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Defense Officials Tout Progress in Fight Against Sexual Assault

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The Defense Department is making progress in combating sexual assault and harassment in the military, DOD officials said in announcing the release of the department's annual report on sexual assault in the military for fiscal year 2019.

Officials said they are encouraged because the rate of reporting sexual assaults has risen 3%. This may seem counterintutitive, but it does indicate progress, Nate Galbreath, the acting director of DOD's Sexual Assault Prevention and Response Office, said. 

In fiscal 2019, there were 6,236 reports from service members on sexual assaults, up from 6,053 in fiscal 2018. Still, Galbreath said, he cannot say that the rate of the crime dropped, because the department did not conduct a survey this year to assess the prevalence of sexual assault, and the crimes tend to be underreported. That survey is happening now.

"Sexual assault remains an underreported crime, both in the military and in the U.S. population writ large," he said. The department uses the 2018 data to estimate that just under 15,000 instances of sexual assault take place in the military over a year.

A male service member sits with his head downward.
SAPR Poster
A 2013 Navy poster supporting the Sexual Assault Prevention and Response program is still relevant today. The program teaches sailors the ways they can report and prevent sexual assault incidents.
Photo By: Navy Petty Officer 2nd Class Dustin Sisco
VIRIN: 131030-N-XD424-001

A service member who experiences a sexual assault and wants to report it has two options — a restricted report or an unrestricted report. "We generally view more reporting of the crime as a positive thing, because it helps us connect victims to services," Galbreath said. "It also helps us and gives us a chance to hold offenders appropriately accountable."

More reporting is good because it means more of the victims have confidence in the systems put in place, he added. 

When surveyed, service members believe the situation is moving in the right direction, albeit slowly, he said. First responders — SAPRO professionals, law enforcement personnel and others surveyed for the first time — said that the impetus is coming from senior leaders. Now, they said, the effort needs to concentrate on midlevel enlisted personnel — those most closely allied with troops.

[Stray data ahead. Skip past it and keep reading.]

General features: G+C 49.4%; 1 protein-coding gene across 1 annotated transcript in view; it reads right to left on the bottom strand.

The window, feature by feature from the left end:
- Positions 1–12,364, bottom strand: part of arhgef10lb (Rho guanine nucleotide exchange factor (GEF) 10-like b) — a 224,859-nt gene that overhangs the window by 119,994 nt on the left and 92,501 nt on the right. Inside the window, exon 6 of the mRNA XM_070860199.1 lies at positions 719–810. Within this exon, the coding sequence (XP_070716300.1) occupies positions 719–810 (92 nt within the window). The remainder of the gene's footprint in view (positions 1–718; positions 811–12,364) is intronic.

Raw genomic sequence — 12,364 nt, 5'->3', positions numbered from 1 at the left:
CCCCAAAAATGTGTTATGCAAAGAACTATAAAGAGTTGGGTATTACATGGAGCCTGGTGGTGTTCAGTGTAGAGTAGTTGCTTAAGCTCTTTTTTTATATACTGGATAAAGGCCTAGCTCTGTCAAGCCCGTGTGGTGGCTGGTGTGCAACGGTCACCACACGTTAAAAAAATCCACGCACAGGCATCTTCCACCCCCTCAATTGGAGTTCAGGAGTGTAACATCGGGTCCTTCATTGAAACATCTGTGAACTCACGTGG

These young leaders need to model the correct behavior, because they are the individuals most likely to set expectations and foster a good unit climate, Galbreath said.

“Enlisted members in these grades are at a relatable age to younger members and are believed to exemplify desired standards of proficiency, knowledge and effectiveness," the report states. "Participants believed these individuals … are uniquely positioned to lead young, enlisted members due to their frequent workplace interaction."

A teal ribbon pin adorns a pocket flap on a soldier's uniform.
Awareness Pin
A soldier wears a Sexual Harassment/Assault Response and Prevention program pin at Joint Base Langley-Eustis, Va., April 25, 2018.
Photo By: Air Force Airman 1st Class Monica Roybal
VIRIN: 180425-F-RF516-1088Y

Punishing the perpetrators is one aspect that needs to be pursued, but stopping the problem is the ultimate goal for DOD, the acting director said. "As we go into the world of prevention — and we really do build out a system of prevention in the Department of Defense — we need greater and more empowered workforce to be able to do that," he said. "And in addition to that, we need an additional set of metrics to ensure that we are … moving the needle on this problem."

DOD's focus is on military climate and culture. The shorthand is that good leaders make good units, officials said, noting that units that are respectful and healthy reduce the risk of sexual assault.

It is not an easy fix, and much needs to come together to get at this problem, Galbreath said. DOD addresses the bane of sexual assault holistically with prevention, prosecution, aid to victims and more as the integral parts of the solution, he added.

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